Acacia fiber is obtained naturally as a dried gummy exudate from incising the stems and stem branches of the A. senegal and A. seyal trees commonly found in Sudan, Chad, and Nigeria (Al-Jubori et al., 2023; Ashour et al., 2022). The raw gum is processed mechanically into kibbled gum (small particles) or mechanical powder (by milling), at which point, it is spray-dried into microbiologically stable, food-grade, powder (Morouj, 2017). Although similar in appearance, the gummy exudate from A. seyal has higher friability than A. senegal derived exudate (Ashour et al., 2022; Morouj, 2017).


Dose Range
Acacia fiber is commonly found in powder form, with prebiotic efficacy demonstrated at 10 g/day (Calame et al., 2008; Cherbut et al., 2003). Most published studies report a daily dose of acacia fiber between 5 g and 30 g used for up to 3 months with no safety or tolerability concerns (Al-Jubori et al., 2023; Cherbut et al., 2003; Larson et al., 2021). In the 1970s, the United States (US) Food and Drug Administration (FDA) labeled acacia fiber as Generally Recognized As Safe (GRAS) and more recently as dietary fiber (FDA, 2021). EFSA also released an opinion letter on acacia fiber’s safe use as a feed additive and food additive for animals and humans, respectively, including its use in food for infants below 16 weeks of age (EFSA, 2017; EFSA, 2019; FEEDAP, 2022).

Recent Research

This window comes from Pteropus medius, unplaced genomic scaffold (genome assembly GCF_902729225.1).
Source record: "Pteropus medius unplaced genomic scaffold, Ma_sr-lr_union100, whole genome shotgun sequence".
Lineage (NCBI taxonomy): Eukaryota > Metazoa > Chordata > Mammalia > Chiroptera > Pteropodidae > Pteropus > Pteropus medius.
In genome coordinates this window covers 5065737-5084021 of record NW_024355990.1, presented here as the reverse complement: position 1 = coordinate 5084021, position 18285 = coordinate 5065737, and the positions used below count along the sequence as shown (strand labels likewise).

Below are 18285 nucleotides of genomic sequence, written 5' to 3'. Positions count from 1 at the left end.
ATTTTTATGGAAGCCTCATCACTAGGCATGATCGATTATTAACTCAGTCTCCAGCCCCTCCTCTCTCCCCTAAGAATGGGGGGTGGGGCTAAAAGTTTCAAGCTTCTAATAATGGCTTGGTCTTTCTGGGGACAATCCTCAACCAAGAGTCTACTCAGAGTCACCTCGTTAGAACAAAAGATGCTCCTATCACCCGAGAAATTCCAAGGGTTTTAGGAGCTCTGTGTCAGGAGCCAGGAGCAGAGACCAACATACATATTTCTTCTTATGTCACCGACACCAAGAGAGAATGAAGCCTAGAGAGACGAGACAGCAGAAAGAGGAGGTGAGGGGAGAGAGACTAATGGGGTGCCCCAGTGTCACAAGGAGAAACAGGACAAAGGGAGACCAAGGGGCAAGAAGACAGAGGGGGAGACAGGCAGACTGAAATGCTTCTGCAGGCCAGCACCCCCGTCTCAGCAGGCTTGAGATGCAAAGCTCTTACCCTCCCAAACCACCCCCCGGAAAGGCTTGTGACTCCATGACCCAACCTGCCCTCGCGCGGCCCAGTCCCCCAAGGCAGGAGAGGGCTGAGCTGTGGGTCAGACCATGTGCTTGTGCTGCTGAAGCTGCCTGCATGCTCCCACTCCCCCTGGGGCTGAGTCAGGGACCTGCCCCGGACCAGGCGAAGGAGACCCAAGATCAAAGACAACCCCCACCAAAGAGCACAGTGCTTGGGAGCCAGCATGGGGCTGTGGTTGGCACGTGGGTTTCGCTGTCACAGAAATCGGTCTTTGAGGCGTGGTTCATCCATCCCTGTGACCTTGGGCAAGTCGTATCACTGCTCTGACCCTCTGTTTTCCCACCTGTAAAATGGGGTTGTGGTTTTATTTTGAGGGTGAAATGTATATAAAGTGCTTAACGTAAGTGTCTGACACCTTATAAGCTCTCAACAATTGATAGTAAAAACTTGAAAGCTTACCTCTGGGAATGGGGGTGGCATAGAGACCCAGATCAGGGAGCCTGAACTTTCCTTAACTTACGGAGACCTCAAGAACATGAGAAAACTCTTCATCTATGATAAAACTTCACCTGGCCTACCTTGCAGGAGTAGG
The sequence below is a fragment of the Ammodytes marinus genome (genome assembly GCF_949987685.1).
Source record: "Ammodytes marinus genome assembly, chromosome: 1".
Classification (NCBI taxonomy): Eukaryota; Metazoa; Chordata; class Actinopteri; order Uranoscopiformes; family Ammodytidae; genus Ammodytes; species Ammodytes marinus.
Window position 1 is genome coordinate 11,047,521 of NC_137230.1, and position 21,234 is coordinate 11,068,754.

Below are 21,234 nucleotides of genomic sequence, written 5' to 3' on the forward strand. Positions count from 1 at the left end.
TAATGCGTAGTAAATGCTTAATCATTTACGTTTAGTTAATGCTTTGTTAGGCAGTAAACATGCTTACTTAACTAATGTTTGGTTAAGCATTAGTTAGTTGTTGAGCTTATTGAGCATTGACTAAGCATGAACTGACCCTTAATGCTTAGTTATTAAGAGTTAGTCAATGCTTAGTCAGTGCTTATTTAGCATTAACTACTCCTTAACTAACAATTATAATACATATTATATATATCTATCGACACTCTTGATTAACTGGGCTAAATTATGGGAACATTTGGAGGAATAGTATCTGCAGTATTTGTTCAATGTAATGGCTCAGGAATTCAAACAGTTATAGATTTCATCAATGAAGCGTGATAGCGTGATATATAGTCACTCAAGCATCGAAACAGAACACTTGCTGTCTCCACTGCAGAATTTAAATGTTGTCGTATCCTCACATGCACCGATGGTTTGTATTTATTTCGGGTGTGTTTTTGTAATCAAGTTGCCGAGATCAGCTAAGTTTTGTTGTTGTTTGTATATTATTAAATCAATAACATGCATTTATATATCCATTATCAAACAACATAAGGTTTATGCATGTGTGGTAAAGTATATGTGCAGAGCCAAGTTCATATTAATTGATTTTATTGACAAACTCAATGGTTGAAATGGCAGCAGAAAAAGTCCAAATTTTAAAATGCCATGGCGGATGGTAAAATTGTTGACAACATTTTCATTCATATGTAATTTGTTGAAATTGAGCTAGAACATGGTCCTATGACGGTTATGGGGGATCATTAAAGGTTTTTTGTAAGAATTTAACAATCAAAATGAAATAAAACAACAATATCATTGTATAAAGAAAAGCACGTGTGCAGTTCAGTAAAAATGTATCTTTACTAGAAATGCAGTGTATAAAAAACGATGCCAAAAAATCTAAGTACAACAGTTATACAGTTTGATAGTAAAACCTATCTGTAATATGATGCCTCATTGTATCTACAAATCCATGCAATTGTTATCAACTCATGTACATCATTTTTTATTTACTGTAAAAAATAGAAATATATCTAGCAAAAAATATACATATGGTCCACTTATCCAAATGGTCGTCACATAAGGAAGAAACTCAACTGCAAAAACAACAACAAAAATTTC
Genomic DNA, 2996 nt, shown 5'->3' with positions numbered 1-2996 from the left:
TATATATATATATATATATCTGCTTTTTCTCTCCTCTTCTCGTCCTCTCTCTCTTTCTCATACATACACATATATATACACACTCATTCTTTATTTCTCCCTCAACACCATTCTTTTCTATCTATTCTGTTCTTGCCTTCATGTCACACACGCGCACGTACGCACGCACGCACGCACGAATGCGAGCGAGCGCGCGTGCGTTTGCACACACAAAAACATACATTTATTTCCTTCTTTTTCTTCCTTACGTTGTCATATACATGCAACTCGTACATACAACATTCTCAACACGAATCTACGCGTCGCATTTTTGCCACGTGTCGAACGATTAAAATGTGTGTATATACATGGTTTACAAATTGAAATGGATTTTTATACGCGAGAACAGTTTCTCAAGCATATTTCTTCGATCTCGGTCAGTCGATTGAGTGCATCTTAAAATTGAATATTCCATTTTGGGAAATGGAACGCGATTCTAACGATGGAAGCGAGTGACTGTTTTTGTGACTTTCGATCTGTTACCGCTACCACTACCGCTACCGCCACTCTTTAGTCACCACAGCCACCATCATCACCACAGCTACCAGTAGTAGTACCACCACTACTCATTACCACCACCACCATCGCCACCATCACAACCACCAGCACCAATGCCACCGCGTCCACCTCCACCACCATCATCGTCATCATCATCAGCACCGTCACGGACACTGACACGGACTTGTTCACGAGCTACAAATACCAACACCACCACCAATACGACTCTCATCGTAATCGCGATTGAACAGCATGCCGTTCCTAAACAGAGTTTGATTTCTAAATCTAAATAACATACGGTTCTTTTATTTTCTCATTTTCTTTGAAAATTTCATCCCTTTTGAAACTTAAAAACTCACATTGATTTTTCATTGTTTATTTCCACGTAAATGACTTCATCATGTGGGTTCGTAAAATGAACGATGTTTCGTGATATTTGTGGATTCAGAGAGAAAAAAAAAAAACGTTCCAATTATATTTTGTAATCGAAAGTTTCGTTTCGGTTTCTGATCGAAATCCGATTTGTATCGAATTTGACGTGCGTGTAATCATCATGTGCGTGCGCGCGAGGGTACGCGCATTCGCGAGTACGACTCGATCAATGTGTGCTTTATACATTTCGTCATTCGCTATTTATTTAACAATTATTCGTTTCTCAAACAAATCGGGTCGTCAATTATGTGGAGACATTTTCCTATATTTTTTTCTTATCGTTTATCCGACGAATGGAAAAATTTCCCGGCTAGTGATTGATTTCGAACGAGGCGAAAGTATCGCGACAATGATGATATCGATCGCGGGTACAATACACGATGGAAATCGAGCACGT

Currently, four studies on are recruiting to use acacia fiber, either as the intervention in chronic kidney disease (CKD) or as a placebo or comparator intervention with metformin, propolis extract, and 2′-fucosyllactose in obesity and insulin resistance, upper respiratory tract infection (URTI), and irritable bowel syndrome (IBS), respectively (, 2023). Moreover, searching “acacia gum” and “acacia fiber” on PubMed retrieved 94 and 9 results published this year, respectively, highlighting various applications of acacia fiber such as diabetes, infertility, dental caries, and others (PubMed, 2023a; PubMed, 2023b). A study by Gafar et al. (2022) studied the effect of acacia fiber on clinical plaque index (PI), gingival index (GI), and immunological (gingival crevicular fluid interleukin 1 beta (GCF IL-1 β)) parameters in patients with plaque-induced gingivitis. A statistically significant reduction was reported in mean GI scores after 30 days, mean PI scores at 30- and 60-days, and GCF IL-1 β after 60 days compared to placebo. Subjects applied a half teaspoon of the powder to the buccal surfaces of gingival areas before rinsing with water twice daily. A proprietary study by Bongartz et al. (2022) assessed the effects of one treatment of 0, 20, and 40 g of acacia fiber on post-prandial glucose (PPG) and post-prandial insulin (PPI) levels in normal and overweight individuals. A statistically significant reduction was reported for PPI concentration at all time points, and for PPG concentration at various time points, with both 20 and 40 g acacia fiber. The safety and tolerability of acacia fiber were demonstrated in this study. Another proprietary study by JanssenDuijghuijsan et al. (2023) demonstrated that a 4-week supplementation with 10 g/day of acacia fiber significantly improved stool frequency compared to placebo without impacting normal stool consistency in IBS patients with predominant constipation complaints (manuscript submitted for peer-review).